At precisely 6:45, I presented myself, hat in hand, at Monique's door. When she opened it, I don't know which of us was more stunned.
Monique was gorgeous. Her hair fell luxuriantly to her shoulders and flashed in the light of the room. My fingers curled in sympathy with my desire to get my hands into the thick, fiery mass. Her make up was bolder than usual; bright rich colors that made her amazed, wide-open eyes sparkle like green jewels. Emeralds twinkled at her ears and throat, highlighting a dress that must have been specially ordered to match her hair. Creamy cleavage stood in stark contrast to the rich red wine color of the fitted bodice of the dress. A quick glance down assured me that it was not too tight to dance in. In fact, when she moved to let me in, a long glimpse of shapely leg flashed to the split skirt. She would have no trouble with dancing in that skirt.
She recovered first, and invited me the rest of the way in. "I am surprised to see you wearing a uniform. Pleased, but surprised." A look of elfin mischief lit her eyes. "Stand at attention!" The order was snapped out and twenty plus years of conditioned reflex took over. I snapped to attention. Once there, I decided to play along and held my stance as she, clasping her hands behind her, strolled around me in a parody of an inspection. I caught her scent behind me just as I felt her breath on my ear. "If I knew you looked this good in uniform, I would have instituted a dress code in your contract." I relaxed and started to turn to her. "You are at attention, Mr. Evans!" The drill sergeant was back. I returned to position. "That is better." She was back in my line of vision. "Stand easy, Mr. Evans. Let's go, Nate. I am suddenly quite looking forward to this evening." I watched her in amazement as she turned on heel to get her cape and her bag. Strangely enough, I found myself looking forward to learning more about this woman.
Outside her door, I offered her my arm and we walked to the elevator. I was a little surprised to find myself having to crane my head slightly to look into those incredible eyes. The heels she wore were like stilts, and a tall woman to begin with, she was taller than me in them. Another new experience.
Monique took over the room within moments of entering the banquet hall. She was obviously committed to the charity, and more than one well dressed man found himself literally cornered during the cocktail hour. The price of their escape was a fat cheque to the children's fund. I watched with bemused appreciation as she would entreat, cajole and all but coerce her quarry into giving up the goods. She was knowledgeable of the financial workings of the charity, and was able to allay any concern of how the money would be spent. I am not sure, but I think I heard a collective sigh of relief from the, as yet, un-stalked potential contributors, when the call to dine came.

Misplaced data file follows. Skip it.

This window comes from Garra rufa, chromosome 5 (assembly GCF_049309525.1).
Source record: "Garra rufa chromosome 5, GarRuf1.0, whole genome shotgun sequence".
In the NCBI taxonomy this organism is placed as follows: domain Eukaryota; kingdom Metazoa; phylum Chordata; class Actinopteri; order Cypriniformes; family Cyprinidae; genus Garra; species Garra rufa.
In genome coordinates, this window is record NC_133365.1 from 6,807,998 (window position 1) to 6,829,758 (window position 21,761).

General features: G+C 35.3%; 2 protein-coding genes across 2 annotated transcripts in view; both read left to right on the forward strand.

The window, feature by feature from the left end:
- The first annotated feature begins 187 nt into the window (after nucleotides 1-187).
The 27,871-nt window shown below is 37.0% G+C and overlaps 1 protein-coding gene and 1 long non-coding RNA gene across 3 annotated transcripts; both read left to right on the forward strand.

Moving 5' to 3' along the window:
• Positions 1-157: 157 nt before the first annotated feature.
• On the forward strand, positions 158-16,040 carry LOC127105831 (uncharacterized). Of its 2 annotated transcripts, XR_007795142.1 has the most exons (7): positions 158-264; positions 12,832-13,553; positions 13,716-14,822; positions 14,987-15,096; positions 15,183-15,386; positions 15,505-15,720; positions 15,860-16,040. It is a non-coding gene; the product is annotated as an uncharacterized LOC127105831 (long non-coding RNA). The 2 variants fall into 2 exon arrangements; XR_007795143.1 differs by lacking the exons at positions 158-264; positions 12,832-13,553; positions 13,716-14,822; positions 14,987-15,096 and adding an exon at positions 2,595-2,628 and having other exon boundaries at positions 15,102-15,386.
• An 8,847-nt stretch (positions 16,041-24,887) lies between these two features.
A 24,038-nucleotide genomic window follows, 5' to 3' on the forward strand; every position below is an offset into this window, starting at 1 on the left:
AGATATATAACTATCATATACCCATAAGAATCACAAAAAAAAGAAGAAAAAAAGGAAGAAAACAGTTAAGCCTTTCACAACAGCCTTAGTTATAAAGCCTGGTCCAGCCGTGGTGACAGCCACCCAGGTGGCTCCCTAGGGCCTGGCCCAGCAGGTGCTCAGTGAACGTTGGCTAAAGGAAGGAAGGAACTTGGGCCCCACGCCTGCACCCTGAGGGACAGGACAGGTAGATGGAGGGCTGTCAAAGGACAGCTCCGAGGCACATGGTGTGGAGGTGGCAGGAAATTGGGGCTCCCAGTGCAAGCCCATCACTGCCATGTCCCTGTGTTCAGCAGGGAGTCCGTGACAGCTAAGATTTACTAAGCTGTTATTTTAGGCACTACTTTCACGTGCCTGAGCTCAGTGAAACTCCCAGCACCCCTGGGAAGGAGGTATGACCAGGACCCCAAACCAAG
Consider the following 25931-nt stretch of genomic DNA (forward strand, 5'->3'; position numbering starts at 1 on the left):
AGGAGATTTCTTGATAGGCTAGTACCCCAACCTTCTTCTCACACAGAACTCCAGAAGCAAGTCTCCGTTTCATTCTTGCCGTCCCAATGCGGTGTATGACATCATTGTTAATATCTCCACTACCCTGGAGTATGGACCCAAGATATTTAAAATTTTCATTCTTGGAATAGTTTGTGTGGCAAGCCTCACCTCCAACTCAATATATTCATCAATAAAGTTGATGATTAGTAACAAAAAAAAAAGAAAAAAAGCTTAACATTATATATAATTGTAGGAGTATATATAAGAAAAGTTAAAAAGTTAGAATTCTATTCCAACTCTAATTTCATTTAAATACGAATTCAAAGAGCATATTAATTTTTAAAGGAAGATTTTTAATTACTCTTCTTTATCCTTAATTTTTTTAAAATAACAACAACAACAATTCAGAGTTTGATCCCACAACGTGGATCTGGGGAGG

She was bubbling with pleasure as I seated her at the head table and took my seat beside her. "twenty five thousand dollars, Nathan. We will be able to do so much with that money." And she grinned malevolently. "And I am not done yet."
Dinner was decidedly better than the promised rubber chicken, and I made a note to send Monique's compliments and appreciation to the banquet staff. Each course was accompanied by a wine suitable for the food. I refused the wine, and kept sipping at the glass of water the diligent young waiter kept full. Monique's brows furrowed when she realized what I was doing. "Nathan, you aren't trying the wines. If you are worried about driving home, I will have the hotel reserve a room for you at my expense. After all, you are here at my request. You should be able to enjoy yourself."
I grinned at her concern. "Contrary to the uniform stereotype, Monique, I don't drink much anymore. Once glass a day is about all I will allow myself. Suffice it to say, I had to fight my way out of its grip once, and don't want to do so again."
"Oh, Nathan, why didn't you tell me you were in recovery?" She raised her hand and the young waiter came running. She whispered to him, and handed him her own half filled glass. "That is that." She said with finality. "I apologize, Nathan. You should have said something." Her tone was reproachful.
"It is okay. I am over that. I went through a bad patch and tried to escape with a bottle. Other than a glass of wine ever so often, I just don't like the taste anymore. Please, don't let me inhibit your enjoyment of your dinner."
Her eyes softened in empathy. "I am good listener, Nathan, if you ever want to talk about it."
And I thought I had been so nonchalant. The woman's perception was scary. I did not want to face those memories tonight. "Maybe some other time, friend. Tonight, I simply want to enjoy the evening, the dancing and your company." That stopped her. Her eyes went wide again.
"Well. Then we will indeed try to do that. I hope for your sake, Mr. Evans, that you are as good a dancer as you have led me to believe, or it will not go well for you. Your boss wants to do some showing off on the dance floor." Her chin came up and her nostrils flared in challenge.